I Wanted To Scream
Ambition, realism and a valuation…they’re the start points for a successful business exit. You need all three components.
My early experiences of helping people work towards an exit from their business were accompanied by an overdose of ambition and a marked absence of realism and any sensible valuation on the part of the vendor.
The ambition can come from a number of things:
- It’s the right thing to do
- It’s how to realise the value of your work
- The desire for a lifestyle change
At the same time, you need your feet on the ground. What is going on elsewhere? Is there sector growth? …and so on. This is reality.
And then there’s the valuation. The number of times I’ve seen people decide on a valuation of their business after receiving an offer is incredible. Alternatively, there’s the valuation plucked from thin air, mostly based on emotion. Both of these approaches defy logic.
I learned early on that deciding on a valuation, or price, for your business is an essential early stage of exiting. This can be calculated from a number of directions and can, and should, take into account sector peculiarities. One reason for this is that if you are the one to anchor the price first, i.e. set a deal price expectation, you are the most likely to get the deal you want.
One of my most frustrating experiences was the business that had ambition, realism and a good valuation. The business was valued at £6m. The plan was for the two owners to step down ownership and extract value over time. The initial stage was to sell 30% of the business for £2m. We got an offer in for this with lightening speed. It was rejected with the owners saying, “If we can get an offer like that so quickly, we’ve probably undervalued the company.”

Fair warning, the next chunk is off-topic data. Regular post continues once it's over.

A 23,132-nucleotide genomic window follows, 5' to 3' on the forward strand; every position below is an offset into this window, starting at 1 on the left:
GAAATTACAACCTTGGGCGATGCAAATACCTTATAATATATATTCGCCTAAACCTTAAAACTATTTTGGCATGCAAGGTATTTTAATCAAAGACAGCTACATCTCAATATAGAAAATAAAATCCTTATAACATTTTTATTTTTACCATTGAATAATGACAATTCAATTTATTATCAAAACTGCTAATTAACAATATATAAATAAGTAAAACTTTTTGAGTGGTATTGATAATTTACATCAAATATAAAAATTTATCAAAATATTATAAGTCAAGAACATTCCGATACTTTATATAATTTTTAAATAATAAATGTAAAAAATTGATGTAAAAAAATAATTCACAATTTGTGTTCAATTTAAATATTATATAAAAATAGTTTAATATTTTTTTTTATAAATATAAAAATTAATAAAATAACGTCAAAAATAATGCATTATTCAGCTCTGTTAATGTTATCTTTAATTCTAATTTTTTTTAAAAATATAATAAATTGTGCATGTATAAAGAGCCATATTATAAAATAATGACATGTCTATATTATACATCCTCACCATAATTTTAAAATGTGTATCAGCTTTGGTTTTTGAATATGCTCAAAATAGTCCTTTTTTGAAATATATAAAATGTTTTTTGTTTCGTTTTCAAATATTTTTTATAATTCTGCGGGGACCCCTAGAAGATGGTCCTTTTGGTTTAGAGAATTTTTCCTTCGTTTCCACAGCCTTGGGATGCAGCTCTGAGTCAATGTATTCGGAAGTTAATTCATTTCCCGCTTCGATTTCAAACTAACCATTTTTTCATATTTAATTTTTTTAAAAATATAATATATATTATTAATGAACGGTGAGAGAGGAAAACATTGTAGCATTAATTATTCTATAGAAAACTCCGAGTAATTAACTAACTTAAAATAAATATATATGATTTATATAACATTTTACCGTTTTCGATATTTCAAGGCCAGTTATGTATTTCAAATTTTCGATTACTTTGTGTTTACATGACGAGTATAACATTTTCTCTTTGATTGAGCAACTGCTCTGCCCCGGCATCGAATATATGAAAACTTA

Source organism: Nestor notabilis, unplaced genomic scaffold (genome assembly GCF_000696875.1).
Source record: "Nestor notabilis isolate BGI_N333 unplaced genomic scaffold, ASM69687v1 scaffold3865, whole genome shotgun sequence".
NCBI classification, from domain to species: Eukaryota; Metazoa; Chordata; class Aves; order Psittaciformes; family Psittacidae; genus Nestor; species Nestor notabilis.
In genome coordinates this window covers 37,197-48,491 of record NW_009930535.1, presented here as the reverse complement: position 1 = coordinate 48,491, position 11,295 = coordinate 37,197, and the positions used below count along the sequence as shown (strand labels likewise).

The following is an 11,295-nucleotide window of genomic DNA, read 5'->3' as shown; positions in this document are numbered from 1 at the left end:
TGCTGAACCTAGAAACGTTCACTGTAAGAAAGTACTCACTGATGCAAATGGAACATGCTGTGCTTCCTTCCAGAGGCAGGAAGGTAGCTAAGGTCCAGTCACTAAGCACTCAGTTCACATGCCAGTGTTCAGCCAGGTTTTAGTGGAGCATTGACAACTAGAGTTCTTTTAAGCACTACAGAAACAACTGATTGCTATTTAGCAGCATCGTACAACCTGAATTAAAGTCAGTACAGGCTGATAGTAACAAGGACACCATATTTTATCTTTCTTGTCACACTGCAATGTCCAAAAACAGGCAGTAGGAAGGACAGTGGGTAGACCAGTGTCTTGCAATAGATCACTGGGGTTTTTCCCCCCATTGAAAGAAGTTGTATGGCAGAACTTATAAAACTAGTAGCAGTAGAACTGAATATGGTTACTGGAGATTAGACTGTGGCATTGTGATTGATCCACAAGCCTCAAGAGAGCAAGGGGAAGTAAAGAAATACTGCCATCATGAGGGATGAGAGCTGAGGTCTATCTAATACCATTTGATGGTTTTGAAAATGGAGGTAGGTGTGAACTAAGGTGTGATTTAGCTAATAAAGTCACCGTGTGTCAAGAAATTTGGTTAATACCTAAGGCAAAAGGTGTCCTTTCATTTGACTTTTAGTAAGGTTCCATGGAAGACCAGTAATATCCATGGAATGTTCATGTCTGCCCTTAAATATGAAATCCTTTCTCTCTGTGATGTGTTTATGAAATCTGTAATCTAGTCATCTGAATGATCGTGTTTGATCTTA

I wanted to scream. And the outcome? No sale of shares was achieved then or since. The business has been in decline for the last 10 years and has a valuation of less than £100k now.
This reminds me of the Yahoo! mistakes:
Yahoo! refused to acquire Google for $1m
Yahoo! realised its mistake and offered $3bn
Google requested $5bn
Microsoft offered $50bn to acquire Yahoo!
Yahoo! rejected the offer
Yahoo! was acquired for $5bn
The value of Google was around $545bn
One of my mantras since has been to advise people to run their business as if they want to sell it…all the time. This might seem odd at first, but this usually means that the business is run efficiently and effectively all the time. Therefore, it is more profitable, delivers better shareholder returns and is likely to actually be a saleable business with a lot less effort.
Organising your business for succession plans and exit is mostly just good business. The difference is that you are operating a level or two above the day to day of sales and delivery.